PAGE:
Witchboard (1986)

What's next, killer Magic 8 Balls?

by Adam Miller


WITCHBOARD perplexes the bad movie reviewer in that for a film that does so much wrong it still manages to tug at the heart strings a little bit—something wholly unexpected from a low-rent horror flick.

The “witchboard” in question is in fact the familiar Ouija board which, as one character stresses, is pronounced “WEE-JA” not “WEE-gee” as most of us dopes refer to it. After all, apparently Ouija is a portmanteau of the French and German words for yes. I can picture the original board (no pun intended) meeting:

AMERICAN MARKETER: Yes I like the concept well enough, but we still need a name for it!

It takes guts to make horror out of a toy and sometimes it pays off (CHILD’S PLAY [1988]) and sometimes it results in WITCHBOARD. Whereas the “Chucky” doll can be easily animated, there isn’t much threatening about the properties of the Ouija board. After all, it's, well, a piece of cardboard. This is demonstrated in the film’s finale where the Ouija board starts spinning rapidly in midair while the protagonist shoots it with a pistol. Not exactly thrilling.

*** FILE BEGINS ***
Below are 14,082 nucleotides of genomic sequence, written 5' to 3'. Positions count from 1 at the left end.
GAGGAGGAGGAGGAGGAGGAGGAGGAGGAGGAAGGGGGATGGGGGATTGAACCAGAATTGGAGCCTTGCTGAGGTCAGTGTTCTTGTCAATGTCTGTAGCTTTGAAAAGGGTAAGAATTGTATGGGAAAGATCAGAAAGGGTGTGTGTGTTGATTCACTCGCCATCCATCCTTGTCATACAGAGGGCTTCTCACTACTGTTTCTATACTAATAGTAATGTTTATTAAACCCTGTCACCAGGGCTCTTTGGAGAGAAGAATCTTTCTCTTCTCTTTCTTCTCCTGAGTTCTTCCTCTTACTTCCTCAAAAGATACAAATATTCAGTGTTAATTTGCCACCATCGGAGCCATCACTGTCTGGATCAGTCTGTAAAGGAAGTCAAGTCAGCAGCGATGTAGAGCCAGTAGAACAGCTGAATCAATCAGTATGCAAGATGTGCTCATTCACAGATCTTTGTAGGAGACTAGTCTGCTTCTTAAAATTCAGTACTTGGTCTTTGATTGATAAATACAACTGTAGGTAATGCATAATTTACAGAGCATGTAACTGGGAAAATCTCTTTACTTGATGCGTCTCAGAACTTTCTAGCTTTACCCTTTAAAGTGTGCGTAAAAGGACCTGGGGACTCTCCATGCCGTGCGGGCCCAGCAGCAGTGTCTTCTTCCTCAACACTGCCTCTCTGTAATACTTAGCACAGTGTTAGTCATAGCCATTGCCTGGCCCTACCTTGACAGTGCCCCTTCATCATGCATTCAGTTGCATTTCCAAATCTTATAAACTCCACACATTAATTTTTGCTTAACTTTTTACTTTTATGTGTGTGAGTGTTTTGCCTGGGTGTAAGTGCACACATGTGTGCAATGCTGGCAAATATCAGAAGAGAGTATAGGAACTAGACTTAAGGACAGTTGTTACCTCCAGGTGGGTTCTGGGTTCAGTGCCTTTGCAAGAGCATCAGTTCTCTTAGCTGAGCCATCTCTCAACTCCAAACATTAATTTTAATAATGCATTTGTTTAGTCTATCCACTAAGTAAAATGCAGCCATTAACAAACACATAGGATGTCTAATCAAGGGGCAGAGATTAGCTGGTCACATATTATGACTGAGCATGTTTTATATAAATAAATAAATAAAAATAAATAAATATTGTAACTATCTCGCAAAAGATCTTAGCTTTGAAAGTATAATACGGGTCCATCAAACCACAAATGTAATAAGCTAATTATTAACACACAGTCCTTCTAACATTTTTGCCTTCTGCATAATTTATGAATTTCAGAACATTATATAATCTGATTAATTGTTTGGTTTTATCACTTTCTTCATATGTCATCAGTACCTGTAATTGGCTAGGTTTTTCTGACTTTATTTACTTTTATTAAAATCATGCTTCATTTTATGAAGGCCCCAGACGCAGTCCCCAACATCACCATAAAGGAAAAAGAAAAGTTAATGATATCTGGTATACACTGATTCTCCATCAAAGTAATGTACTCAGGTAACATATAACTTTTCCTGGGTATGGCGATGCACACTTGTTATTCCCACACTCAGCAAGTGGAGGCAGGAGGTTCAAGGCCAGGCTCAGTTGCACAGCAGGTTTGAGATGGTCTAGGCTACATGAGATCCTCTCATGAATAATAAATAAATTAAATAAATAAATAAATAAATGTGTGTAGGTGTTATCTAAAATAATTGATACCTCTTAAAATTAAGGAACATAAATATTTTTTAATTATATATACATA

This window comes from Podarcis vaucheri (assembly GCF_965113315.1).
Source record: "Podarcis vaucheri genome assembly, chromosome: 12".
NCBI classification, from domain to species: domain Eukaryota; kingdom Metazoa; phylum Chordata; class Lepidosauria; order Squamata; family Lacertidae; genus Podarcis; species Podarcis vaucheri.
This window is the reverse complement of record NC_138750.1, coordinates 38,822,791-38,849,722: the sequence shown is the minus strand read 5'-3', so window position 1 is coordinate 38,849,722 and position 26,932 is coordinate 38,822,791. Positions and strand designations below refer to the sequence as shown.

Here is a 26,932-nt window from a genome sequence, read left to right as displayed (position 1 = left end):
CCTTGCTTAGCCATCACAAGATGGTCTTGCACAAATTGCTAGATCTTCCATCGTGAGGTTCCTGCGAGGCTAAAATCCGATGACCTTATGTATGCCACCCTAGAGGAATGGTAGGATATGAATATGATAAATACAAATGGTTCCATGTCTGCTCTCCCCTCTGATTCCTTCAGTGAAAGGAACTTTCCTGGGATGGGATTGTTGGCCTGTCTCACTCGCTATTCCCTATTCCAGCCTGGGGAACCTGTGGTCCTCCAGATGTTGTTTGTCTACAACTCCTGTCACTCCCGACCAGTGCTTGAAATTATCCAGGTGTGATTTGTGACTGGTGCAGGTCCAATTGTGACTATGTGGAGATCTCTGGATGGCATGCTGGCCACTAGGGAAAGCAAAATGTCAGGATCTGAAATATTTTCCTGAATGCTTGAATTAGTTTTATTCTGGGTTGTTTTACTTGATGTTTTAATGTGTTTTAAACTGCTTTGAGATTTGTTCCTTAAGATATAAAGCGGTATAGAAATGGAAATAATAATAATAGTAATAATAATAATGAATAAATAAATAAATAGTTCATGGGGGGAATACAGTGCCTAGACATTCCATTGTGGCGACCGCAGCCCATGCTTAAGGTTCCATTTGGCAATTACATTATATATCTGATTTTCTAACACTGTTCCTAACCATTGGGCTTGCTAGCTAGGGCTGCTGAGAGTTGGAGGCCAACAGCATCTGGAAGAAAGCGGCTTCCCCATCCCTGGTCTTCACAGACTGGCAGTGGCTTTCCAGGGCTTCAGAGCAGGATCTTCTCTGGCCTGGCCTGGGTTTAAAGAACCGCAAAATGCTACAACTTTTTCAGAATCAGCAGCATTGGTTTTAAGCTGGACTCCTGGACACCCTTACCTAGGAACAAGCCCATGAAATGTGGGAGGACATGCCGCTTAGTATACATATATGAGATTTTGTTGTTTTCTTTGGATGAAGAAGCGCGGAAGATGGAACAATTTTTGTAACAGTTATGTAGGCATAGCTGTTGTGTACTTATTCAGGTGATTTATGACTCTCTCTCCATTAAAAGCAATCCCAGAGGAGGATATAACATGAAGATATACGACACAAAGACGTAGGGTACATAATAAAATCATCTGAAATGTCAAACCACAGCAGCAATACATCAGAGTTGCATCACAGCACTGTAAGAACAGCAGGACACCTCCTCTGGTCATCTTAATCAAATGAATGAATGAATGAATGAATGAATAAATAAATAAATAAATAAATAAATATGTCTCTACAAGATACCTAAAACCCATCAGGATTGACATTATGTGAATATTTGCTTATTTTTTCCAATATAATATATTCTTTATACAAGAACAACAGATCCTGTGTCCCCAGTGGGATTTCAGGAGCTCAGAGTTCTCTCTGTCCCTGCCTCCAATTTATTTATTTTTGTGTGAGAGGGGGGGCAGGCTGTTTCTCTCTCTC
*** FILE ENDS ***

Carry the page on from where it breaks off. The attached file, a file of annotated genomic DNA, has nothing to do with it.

So instead the contrivance here is that the Ouija board is kind of like a radio device to evil spirits which allow them to do two things: move inanimate objects (think THE OMEN [1976]) and possess people (uhm, well, think THE OMEN [1976]). It doesn’t really make sense to me why the evil spirit need possess anyone if it can move random objects in the mortal world, but then I suppose I’m not really studied on these things.

In between these fairly sparse Ouija board attacks is plenty of goofy dialogue like the following forewarning about Ouija board addiction:

… She’ll use the board more and more. Pretty soon all she’ll want to do is use the board; stop going to class etc.

A board? Someone needs to introduce this “she” to modern electronics.

Oddly enough, what grounds the film is the relationship between the two male leads. At first it appears these characters hate each other, but as more of their backstory is revealed the relationship becomes rather three-dimensional. After one of the characters gets the literal axe (yes, literal), the viewer could be forgiven for feeling some remorse.

WITCHBOARD is hardly scary and I wouldn’t suggest anyone except collectors go out of their way to view it, but it’s hardly the worst film you could pop in the DVD player.

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